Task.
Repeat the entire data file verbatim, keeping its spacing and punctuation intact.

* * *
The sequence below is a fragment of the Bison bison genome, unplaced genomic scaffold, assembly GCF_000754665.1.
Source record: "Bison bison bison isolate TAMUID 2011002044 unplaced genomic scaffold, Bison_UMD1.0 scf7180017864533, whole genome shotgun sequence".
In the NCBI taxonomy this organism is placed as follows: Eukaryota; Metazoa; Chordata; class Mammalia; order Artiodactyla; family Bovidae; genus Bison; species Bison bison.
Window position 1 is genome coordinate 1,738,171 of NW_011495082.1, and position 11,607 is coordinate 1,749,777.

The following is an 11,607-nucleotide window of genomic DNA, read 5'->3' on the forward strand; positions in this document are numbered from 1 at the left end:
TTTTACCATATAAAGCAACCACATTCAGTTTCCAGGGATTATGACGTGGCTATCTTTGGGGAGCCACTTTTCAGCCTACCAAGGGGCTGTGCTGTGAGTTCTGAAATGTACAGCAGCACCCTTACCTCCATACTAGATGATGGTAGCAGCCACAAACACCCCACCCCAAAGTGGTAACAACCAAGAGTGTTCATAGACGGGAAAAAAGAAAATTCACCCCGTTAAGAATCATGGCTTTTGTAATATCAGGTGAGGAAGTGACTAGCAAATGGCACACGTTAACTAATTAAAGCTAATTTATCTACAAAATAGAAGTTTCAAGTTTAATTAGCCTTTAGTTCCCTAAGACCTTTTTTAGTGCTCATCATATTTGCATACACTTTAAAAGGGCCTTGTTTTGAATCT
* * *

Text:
The sequence below is a fragment of the Bison bison genome, unplaced genomic scaffold, assembly GCF_000754665.1.
Source record: "Bison bison bison isolate TAMUID 2011002044 unplaced genomic scaffold, Bison_UMD1.0 scf7180017864533, whole genome shotgun sequence".
In the NCBI taxonomy this organism is placed as follows: Eukaryota; Metazoa; Chordata; class Mammalia; order Artiodactyla; family Bovidae; genus Bison; species Bison bison.
Window position 1 is genome coordinate 1,738,171 of NW_011495082.1, and position 11,607 is coordinate 1,749,777.

The following is an 11,607-nucleotide window of genomic DNA, read 5'->3' on the forward strand; positions in this document are numbered from 1 at the left end:
TTTTACCATATAAAGCAACCACATTCAGTTTCCAGGGATTATGACGTGGCTATCTTTGGGGAGCCACTTTTCAGCCTACCAAGGGGCTGTGCTGTGAGTTCTGAAATGTACAGCAGCACCCTTACCTCCATACTAGATGATGGTAGCAGCCACAAACACCCCACCCCAAAGTGGTAACAACCAAGAGTGTTCATAGACGGGAAAAAAGAAAATTCACCCCGTTAAGAATCATGGCTTTTGTAATATCAGGTGAGGAAGTGACTAGCAAATGGCACACGTTAACTAATTAAAGCTAATTTATCTACAAAATAGAAGTTTCAAGTTTAATTAGCCTTTAGTTCCCTAAGACCTTTTTTAGTGCTCATCATATTTGCATACACTTTAAAAGGGCCTTGTTTTGAATCT